Dish Network satellite dishes

Dish 500 legacyWhen Dish Network first launched their satellite television service, they used an 18" dish similar to DirecTV round dish. In fact, the dishes and LNB's where interchangeable. This 18" dish was pointed at a satellite referred to as 119. It is called the 119 satellite, because it is located in the 119 longitude orbital slot. Dish Network also had the rights to use frequencies at the 110 orbital location and they quickly launched a satellite to operate at that location. They also have rights for satellites at 148, 129, 127 and 61.5 (more on that later). For more information about what dish receive which satellites, go here.

SW-64To make use of the channel capacity at 110, Dish Network developed the real first DBS satellite dish for receiving more then 1 satellite from a single dish. This Dish was called the Dish 500. It was called this because it was calculated Dish Network could broadcast as many as 500 channels using both the 119 and 110 satellites. Technically, they might be able to broadcast 500 channels, but since many of those channels are territory restricted, no one system could be authorized to receive all 500 channels. However, Dish 500 it was called.

Dish 500 TwinDish 500 w/2-Dual LNBS

The first Dish 500 Dishes used two-single LNBS for a one receiver system, but Dish Network quickly moved to using all dual LNB's. A single LNB only has one coax connection. A dual has two coax connections. To allow a receiver to get signal from both the 119 LNB and the 110 LNB. Dish network developed the SW-21 Switch. The SW-21 Switch is a digitally controlled A/B switch. When the receiver want to tune to a channel on the 110 satellite, a digital signal using the DisEqC format was sent down the coax to the switch. Another signal was sent to switch back to 119.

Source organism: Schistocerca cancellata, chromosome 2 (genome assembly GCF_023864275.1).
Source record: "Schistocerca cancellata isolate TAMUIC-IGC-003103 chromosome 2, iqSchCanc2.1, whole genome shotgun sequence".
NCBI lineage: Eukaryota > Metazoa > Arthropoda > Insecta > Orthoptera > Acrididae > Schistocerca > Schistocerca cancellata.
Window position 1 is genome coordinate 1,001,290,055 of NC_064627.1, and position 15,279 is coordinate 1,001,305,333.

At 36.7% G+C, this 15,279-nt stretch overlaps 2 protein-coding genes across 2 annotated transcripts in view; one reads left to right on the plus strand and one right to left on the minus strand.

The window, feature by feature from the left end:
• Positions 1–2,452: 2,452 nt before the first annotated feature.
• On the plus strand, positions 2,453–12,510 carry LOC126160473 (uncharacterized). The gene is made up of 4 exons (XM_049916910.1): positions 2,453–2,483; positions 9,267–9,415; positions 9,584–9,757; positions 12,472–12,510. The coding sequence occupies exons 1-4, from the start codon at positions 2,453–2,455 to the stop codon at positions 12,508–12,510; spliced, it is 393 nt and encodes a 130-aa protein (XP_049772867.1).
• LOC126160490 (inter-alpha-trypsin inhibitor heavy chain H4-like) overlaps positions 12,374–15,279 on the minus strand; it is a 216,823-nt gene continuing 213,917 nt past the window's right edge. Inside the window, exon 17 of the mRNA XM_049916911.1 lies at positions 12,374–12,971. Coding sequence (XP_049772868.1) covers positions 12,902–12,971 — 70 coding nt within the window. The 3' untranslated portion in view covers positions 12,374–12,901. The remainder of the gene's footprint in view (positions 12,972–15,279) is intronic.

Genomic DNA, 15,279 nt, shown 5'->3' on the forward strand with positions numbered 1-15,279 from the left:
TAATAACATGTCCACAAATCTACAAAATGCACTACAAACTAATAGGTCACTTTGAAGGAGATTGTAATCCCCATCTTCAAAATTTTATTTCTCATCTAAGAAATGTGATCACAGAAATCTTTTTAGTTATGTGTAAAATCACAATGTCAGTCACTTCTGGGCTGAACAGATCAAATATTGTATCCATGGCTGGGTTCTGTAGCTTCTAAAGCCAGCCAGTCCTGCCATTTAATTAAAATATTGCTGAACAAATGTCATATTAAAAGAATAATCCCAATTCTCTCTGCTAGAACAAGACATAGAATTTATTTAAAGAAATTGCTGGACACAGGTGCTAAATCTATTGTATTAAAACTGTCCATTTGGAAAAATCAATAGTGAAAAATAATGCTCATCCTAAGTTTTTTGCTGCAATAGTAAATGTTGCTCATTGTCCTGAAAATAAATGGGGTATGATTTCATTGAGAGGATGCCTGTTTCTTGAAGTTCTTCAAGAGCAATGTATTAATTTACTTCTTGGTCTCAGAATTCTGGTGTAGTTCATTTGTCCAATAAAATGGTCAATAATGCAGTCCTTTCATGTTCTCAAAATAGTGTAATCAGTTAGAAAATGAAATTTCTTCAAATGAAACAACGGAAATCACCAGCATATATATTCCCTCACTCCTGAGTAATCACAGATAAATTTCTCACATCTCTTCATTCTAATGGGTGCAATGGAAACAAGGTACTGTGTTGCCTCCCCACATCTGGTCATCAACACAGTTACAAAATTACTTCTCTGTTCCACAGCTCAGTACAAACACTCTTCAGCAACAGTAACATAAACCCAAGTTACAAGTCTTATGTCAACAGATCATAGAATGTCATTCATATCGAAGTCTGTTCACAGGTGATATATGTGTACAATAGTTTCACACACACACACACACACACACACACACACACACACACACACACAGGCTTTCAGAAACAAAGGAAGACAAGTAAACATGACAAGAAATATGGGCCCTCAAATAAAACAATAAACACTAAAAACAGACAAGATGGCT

Dish 500 with Twin LNB Dish Network also came out with several additional switches for various applications. All the switches used the same DisEqC method. The SW-64 required an external power supply. The SW-64 was used to distribute signal from three satellites (usually 119, 110 and either 61.5 or 148) to as many as four receives. The 61.5 and 148 satellites are used for additional local channel channels, international programming and other niche market market programming.

Dual LNB


Dish 500 QuadSW-64 with power supply
and power inserter

The next evolution in Dish Network LNB's and Switches were combo units. The Dish 500 Twin and Dish 500 Quad combined the LNB and Switch into one self contained unit. Seen below, these combo units increased system reliability by removing exposed coax connections from exposure to weather. It is important to point out that these are Legacy parts. More on that on the next page.

Dish Network DTVPal Plus Dish Network DTV Receiver
Home Theater (Dish Network)
  • Pal Digital-to-Analog Converter
  • Requires connection to your own antenna.
  • Enjoy over the air digital broadcasts on you older model analog TV
Dish Network DISH Network HOPPER Whole Home DVR System with Built-in Sling Box
Home Theater (Dish Network)
  • The Hopper and Joey system, replaces existing equipment. In other words, older receivers hooked up, will need to be de-activated before Joey and Hopper can be activated...
  • Has built in Sling adapter
  • The Hopper includes SRS TruVolume technology, which prevents annoying volume fluctuations.
  • Compatible with both Eastern Arc and Western Arc Dish 1
  • To hook the Hopper up to three other receivers, you need a Solo Node For systems with two Hoppers and multiple Joeys get the Duo Node (each sold seperately)

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